When Moshe is told that he will soon pass away, his first request is to selflessly solicit G-d to appoint someone to take over as leader of the people (27:16). Moshe asks for someone who will “lead the Jewish people out and bring them in so that G-d’s congregation should not be like sheep without their shepherd” (27:17). Rav Yaakov Meir Schechter asks why Moshe phrased it as if the sheep possess “their” shepherd. Wouldn’t it be more appropriate to say “like sheep without a shepherd”?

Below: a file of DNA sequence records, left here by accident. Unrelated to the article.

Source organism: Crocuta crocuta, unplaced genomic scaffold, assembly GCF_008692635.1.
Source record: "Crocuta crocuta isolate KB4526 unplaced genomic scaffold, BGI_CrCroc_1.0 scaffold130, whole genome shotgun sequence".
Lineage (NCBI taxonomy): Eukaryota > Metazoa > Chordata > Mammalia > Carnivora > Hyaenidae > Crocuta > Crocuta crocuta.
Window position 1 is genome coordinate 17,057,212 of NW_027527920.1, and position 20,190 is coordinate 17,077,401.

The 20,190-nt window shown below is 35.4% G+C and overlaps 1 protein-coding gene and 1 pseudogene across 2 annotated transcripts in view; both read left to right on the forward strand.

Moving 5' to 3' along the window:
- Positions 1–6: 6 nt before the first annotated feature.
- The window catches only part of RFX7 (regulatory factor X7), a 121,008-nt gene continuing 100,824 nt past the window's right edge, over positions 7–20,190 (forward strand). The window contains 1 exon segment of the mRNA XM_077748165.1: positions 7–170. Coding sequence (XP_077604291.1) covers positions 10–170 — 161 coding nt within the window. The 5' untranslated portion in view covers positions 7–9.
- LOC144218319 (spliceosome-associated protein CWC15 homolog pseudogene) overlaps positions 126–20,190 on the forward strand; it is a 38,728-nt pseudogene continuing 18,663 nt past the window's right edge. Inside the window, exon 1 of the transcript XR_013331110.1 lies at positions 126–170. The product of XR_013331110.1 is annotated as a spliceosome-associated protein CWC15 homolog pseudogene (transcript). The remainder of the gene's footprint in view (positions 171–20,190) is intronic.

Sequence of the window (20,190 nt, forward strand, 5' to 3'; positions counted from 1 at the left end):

Rav Schechter explains that Moshe requested a leader that was part of the people, who would feel their pain and understand their struggles. Moshe knew that people need a leader that will not only lead them but also be able to relate to them and advocate on their behalf.
Moshe demonstrates two critical components of effective leadership: 1) Thinking selflessly about others as he advocates for his successor even though he will not benefit from this new leader, and 2) intimately and personally appreciating the plight and struggles of the people he leads and represents.